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A weekly column by Catherine Wagley
There’s a sweetly prophetic story about Jasper Johns and Robert Rauschenberg in Calvin Tomkins’ iconic art-crowd chronicle, Off The Wall. The story, which makes the gap between innovation and belonging look extremely narrow, goes like this: it was the summer of ’55 and Johns and Rauschenberg lived symbiotically, popping in on each other at least daily and swapping ideas with so much success that they even tried making one another’s work. By this point, Johns had begun his flags—a new direction that “came to him in a dream”—and Rauschenberg found Johns’ encaustic process seductive. “It smelled so delicious, and it looked so good,” said Rauschenberg, quoted by Tomkins, “all those aromatic bubbling waxes.” After some begging, Johns let Rauschenberg add a stripe to a flag, but Rauschenberg, too infatuated by wax to pay attention to composition, dragged a heavy red stripe right across an already-painted white one. He never touched Johns’ work again.
Around the same time, Johns tried his hand at making some Rauschenberg work. “I thought I understood,” said Johns. “But mine weren’t convincing at all.” A few years later, and the two artists barely spoke to each other.
This hexed collaboration gets at something predictably true about art-making in general—it’s not vision that pulls most into the business of making, at least not at first. It’s wanting to be part of a vision you’ve observed from the outside. But entering someone else’s vision, it turns out, can be excruciatingly difficult, maybe even impossible. Sometimes, it’s easier to find a vision of your own.
Mark Grotjahn’s current exhibition at Blum & Poe intermittently innovates and belongs. Called Seven Faces, it’s full of lanky yet dense almost-abstractions, paintings with as much primitive gusto as de Kooning’s Woman and as much flat, psychedelic guile as Fred Tomaselli’s Geode. Surprisingly economical—oil has been applied on top of cardboard which has been stapled to stretched linen, and the paintings’ cavities and protrusions come from cut and stacked cardboard rather than lathered paint—each work consists of scraggly calculated stripes that all radiate from an imaginary focal point or boundary line. Tucked in among these stripes, eyes, the flat, symbolic kind that don’t claim to be windows into anything, glare into the space right in front of them. Sometimes, toothy monster mouths break through the stripes, as well.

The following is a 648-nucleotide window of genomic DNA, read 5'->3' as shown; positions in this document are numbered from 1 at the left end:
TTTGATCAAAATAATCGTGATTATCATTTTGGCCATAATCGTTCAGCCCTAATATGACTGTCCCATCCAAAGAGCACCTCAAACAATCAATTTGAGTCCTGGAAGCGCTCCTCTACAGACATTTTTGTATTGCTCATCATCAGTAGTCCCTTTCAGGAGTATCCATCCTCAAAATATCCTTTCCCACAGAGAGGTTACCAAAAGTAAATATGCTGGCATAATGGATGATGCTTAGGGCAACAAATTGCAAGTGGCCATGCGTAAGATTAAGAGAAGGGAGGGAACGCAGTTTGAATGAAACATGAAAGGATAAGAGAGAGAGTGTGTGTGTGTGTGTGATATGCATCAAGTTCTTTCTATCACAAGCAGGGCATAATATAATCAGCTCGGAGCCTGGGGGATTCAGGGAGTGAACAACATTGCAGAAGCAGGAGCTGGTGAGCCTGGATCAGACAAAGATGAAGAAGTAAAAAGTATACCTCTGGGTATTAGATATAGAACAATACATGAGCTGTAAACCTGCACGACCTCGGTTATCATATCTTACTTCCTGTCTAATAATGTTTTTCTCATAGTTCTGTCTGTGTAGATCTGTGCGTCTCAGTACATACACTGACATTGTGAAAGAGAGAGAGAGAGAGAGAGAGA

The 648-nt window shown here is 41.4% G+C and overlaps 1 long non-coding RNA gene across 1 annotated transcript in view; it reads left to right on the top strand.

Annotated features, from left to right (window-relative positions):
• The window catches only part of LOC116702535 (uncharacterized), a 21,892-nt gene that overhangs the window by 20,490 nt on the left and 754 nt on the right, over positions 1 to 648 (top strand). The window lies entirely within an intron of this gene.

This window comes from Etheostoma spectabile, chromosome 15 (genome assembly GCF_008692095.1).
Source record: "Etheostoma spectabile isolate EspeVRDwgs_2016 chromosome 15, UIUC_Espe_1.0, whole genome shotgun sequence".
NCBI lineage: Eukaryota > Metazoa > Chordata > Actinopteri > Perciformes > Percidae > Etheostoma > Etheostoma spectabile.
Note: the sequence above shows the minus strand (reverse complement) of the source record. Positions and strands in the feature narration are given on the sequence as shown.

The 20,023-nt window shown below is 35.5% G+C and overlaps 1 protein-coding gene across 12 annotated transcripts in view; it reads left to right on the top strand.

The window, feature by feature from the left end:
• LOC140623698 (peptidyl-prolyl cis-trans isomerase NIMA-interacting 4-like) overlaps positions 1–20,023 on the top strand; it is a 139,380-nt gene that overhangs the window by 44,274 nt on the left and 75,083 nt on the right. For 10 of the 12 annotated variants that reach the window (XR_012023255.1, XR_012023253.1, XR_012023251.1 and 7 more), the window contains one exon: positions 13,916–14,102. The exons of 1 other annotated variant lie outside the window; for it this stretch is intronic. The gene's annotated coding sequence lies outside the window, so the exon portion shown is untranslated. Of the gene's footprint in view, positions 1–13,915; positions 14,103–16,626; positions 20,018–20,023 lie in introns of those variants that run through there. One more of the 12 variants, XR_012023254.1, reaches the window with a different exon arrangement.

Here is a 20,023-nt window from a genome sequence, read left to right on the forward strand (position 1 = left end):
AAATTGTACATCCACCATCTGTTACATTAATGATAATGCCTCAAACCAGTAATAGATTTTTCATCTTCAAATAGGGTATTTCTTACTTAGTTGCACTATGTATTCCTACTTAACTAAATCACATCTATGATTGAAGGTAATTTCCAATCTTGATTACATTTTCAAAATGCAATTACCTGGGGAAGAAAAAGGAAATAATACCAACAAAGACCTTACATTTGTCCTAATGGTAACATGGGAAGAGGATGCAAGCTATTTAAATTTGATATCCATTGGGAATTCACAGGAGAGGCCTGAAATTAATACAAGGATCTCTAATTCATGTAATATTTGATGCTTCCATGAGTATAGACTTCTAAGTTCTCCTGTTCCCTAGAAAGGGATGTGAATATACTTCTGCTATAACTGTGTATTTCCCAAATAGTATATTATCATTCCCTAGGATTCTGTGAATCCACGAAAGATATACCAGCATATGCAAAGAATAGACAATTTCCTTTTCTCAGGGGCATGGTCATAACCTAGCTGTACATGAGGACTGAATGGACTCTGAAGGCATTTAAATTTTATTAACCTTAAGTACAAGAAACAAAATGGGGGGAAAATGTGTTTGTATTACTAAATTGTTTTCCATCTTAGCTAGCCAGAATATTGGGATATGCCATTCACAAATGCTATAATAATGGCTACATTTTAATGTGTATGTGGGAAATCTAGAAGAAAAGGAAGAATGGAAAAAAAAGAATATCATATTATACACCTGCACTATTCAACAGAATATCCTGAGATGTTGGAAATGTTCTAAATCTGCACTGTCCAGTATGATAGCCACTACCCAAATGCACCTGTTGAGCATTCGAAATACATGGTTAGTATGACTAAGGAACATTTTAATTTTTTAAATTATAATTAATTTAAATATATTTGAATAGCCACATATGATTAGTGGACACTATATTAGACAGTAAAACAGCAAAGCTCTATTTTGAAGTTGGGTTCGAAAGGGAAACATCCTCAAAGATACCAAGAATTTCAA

Grotjahn’s work announces itself as smart. Whether his sleek, perspectival hipster abstractions, or these rougher, stranger faces, a Grotjahn painting exudes self-knowledge. It knows that it fits into a legacy, and embraces every nuance of that legacy from Picasso, whose distorted figures had similar, overly-wide petal-shaped eyes, to Johns, who was pioneered painterly but cooly controlled line-making; it knows that it’s derivative, but it also knows that it isn’t redundant and that it doesn’t seamlessly fit into any pre-existing category. This sort of uber-awareness doesn’t feel contrived, however; it feels like a personality trait.
I would recognize Grotjahn’s work anywhere because of its quirks. Obsession with perspective and symmetry may not be original but it has never quite looked the way Grotjahn makes it look–combining slightly cagey precision with paradoxically liberal painterliness. I like to think of Grotjahn as a big fan who found a signature not because he had something cataclysmic to say but because, like many artists before him, he wanted to talk about how perspective skews perception and how paint adheres to surface. To have a conversation, you need a voice. But you don’t always need an aggressive, groundbreaking clarion call.